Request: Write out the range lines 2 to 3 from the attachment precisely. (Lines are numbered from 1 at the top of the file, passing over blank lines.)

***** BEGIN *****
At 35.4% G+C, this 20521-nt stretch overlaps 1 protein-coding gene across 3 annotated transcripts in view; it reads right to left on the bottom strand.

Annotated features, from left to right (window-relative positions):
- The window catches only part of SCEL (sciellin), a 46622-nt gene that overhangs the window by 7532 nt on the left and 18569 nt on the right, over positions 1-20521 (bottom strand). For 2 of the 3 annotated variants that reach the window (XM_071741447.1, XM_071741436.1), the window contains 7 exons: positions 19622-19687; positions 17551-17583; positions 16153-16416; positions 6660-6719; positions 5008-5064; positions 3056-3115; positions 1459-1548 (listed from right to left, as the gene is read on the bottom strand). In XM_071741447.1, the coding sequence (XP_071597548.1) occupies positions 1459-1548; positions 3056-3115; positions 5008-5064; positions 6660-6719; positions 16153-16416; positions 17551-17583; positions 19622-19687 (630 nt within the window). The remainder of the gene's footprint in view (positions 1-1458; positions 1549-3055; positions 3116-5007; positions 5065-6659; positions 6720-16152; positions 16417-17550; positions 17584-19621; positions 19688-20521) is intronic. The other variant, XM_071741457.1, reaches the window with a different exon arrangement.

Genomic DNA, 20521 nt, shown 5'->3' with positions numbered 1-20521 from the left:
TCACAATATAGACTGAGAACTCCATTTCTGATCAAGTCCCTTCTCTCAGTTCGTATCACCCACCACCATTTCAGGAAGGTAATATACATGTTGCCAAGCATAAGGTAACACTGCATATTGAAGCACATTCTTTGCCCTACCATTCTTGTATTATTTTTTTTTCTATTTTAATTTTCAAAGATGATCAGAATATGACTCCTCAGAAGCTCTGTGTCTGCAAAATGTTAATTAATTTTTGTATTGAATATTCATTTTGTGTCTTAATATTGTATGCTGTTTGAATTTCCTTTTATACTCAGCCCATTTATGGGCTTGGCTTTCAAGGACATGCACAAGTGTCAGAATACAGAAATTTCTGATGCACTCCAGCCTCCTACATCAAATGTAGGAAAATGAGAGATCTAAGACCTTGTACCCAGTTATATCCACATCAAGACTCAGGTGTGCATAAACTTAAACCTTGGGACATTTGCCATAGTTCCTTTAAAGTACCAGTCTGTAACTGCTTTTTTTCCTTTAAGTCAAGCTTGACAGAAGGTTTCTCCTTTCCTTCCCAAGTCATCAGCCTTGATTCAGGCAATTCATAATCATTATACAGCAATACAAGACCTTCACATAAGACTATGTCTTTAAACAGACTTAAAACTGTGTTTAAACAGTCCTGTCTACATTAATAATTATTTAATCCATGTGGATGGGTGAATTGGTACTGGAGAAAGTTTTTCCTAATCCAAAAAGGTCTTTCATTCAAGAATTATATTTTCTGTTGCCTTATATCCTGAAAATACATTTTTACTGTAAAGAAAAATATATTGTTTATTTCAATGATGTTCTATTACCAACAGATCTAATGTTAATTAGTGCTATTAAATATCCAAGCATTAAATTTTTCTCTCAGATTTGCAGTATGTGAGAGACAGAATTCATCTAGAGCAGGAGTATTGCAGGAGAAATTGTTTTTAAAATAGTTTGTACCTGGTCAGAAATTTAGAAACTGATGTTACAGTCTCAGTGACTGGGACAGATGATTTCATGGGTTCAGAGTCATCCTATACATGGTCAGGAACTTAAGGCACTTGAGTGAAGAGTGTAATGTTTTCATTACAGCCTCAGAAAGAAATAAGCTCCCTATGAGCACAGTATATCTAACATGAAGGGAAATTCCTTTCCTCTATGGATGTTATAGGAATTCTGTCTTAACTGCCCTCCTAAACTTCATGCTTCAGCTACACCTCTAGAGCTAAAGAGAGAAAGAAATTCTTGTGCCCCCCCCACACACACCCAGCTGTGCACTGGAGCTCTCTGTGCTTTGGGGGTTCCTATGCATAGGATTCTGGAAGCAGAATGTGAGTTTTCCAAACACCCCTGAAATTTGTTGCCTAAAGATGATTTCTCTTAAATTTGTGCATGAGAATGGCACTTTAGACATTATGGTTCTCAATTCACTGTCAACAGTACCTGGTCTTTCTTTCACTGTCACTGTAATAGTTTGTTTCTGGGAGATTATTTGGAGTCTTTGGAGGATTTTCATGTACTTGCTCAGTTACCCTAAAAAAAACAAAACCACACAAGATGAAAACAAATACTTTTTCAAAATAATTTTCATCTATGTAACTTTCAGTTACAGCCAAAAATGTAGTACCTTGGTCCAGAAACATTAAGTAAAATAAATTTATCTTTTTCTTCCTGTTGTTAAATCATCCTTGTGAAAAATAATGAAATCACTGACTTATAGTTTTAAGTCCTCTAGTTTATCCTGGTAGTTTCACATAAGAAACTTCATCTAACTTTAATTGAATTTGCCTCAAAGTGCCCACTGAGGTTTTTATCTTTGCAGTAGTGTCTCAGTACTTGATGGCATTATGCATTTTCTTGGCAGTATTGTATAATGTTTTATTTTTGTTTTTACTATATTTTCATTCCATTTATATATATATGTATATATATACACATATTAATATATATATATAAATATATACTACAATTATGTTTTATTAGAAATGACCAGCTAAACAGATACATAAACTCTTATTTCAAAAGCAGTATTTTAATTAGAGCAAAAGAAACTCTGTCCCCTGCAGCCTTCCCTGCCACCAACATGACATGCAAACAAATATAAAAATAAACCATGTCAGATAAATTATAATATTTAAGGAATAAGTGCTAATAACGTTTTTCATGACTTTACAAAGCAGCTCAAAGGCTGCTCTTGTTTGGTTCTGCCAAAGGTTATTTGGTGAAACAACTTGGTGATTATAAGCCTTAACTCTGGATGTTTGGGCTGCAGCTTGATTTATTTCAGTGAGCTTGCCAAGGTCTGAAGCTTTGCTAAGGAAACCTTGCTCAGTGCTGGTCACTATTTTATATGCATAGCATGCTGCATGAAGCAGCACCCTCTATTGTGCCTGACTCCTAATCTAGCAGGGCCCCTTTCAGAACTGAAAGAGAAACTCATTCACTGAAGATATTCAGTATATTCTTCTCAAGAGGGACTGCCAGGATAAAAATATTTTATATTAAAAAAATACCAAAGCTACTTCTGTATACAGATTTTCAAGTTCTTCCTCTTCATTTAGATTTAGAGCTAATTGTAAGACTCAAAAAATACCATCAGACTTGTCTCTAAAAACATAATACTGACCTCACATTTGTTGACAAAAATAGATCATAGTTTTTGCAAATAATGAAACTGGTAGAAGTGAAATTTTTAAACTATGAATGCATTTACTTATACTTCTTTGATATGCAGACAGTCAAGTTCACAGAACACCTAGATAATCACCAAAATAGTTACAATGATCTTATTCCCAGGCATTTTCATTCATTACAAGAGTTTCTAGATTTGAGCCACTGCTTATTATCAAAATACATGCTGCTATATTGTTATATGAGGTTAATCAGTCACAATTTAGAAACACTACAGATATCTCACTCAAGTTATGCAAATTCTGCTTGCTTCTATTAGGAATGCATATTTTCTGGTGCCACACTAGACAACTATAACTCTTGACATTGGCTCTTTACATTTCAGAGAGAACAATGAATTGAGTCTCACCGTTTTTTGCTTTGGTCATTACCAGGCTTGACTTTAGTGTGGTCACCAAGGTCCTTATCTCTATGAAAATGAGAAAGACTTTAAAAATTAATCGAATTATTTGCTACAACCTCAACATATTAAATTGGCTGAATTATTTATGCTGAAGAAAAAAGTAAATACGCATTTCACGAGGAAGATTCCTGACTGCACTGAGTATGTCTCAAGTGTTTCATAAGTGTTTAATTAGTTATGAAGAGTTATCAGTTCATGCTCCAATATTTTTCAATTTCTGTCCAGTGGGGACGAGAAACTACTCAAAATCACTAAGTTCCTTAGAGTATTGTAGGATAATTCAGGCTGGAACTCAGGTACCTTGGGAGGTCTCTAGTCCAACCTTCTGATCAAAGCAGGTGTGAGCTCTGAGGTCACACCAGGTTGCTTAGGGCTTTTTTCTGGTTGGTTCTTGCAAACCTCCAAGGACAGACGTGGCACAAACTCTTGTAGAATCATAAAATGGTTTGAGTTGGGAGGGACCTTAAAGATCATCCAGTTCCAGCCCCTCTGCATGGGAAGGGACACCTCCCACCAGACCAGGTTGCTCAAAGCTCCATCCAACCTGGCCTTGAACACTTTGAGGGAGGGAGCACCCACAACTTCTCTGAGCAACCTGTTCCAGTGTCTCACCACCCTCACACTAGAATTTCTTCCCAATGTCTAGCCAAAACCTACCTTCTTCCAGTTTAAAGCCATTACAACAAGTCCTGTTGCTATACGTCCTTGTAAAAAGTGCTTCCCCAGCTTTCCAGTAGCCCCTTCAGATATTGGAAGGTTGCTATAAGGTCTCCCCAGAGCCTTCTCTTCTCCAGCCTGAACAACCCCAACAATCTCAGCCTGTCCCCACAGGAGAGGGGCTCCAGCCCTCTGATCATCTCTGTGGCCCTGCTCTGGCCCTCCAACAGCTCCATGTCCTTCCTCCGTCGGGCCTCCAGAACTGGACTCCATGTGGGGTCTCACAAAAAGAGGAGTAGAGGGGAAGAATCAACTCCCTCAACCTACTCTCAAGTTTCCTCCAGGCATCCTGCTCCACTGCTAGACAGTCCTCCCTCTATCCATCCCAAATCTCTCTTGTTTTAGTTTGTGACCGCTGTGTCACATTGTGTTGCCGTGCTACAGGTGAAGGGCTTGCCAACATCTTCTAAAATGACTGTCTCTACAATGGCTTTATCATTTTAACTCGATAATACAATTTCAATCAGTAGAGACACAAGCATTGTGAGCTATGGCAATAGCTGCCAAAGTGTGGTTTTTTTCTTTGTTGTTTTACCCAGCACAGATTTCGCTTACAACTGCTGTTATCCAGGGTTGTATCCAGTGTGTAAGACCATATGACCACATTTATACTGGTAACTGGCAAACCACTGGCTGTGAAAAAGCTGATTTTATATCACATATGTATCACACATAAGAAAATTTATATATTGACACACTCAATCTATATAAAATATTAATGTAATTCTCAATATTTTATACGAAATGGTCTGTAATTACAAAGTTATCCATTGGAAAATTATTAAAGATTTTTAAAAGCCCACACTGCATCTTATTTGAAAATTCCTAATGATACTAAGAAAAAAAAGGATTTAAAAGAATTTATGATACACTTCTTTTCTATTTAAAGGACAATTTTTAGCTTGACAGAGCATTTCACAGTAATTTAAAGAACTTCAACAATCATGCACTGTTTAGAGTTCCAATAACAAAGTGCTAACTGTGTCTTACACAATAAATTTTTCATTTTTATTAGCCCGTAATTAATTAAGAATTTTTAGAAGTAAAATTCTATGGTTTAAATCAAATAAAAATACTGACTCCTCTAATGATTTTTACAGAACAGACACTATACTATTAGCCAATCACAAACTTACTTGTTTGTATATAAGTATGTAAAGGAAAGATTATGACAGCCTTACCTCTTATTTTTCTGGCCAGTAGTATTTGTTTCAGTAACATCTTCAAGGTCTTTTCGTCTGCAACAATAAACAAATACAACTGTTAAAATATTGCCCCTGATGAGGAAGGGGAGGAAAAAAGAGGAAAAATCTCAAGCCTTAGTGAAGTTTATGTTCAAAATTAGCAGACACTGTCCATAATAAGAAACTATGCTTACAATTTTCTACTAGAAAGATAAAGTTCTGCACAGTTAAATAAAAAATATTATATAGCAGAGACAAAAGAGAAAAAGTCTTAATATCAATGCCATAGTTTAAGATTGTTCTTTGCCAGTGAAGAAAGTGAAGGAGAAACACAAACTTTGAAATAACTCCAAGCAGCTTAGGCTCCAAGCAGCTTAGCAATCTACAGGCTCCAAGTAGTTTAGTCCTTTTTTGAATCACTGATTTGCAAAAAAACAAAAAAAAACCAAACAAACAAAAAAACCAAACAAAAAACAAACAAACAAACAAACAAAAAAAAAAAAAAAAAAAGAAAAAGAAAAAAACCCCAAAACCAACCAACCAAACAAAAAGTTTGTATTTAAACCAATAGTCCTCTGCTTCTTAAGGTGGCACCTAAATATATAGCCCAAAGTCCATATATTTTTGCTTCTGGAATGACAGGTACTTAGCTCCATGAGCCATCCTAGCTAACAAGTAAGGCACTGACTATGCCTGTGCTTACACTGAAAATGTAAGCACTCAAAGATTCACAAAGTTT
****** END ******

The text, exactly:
Annotated features, from left to right (window-relative positions):
- The window catches only part of SCEL (sciellin), a 46622-nt gene that overhangs the window by 7532 nt on the left and 18569 nt on the right, over positions 1-20521 (bottom strand). For 2 of the 3 annotated variants that reach the window (XM_071741447.1, XM_071741436.1), the window contains 7 exons: positions 19622-19687; positions 17551-17583; positions 16153-16416; positions 6660-6719; positions 5008-5064; positions 3056-3115; positions 1459-1548 (listed from right to left, as the gene is read on the bottom strand). In XM_071741447.1, the coding sequence (XP_071597548.1) occupies positions 1459-1548; positions 3056-3115; positions 5008-5064; positions 6660-6719; positions 16153-16416; positions 17551-17583; positions 19622-19687 (630 nt within the window). The remainder of the gene's footprint in view (positions 1-1458; positions 1549-3055; positions 3116-5007; positions 5065-6659; positions 6720-16152; positions 16417-17550; positions 17584-19621; positions 19688-20521) is intronic. The other variant, XM_071741457.1, reaches the window with a different exon arrangement.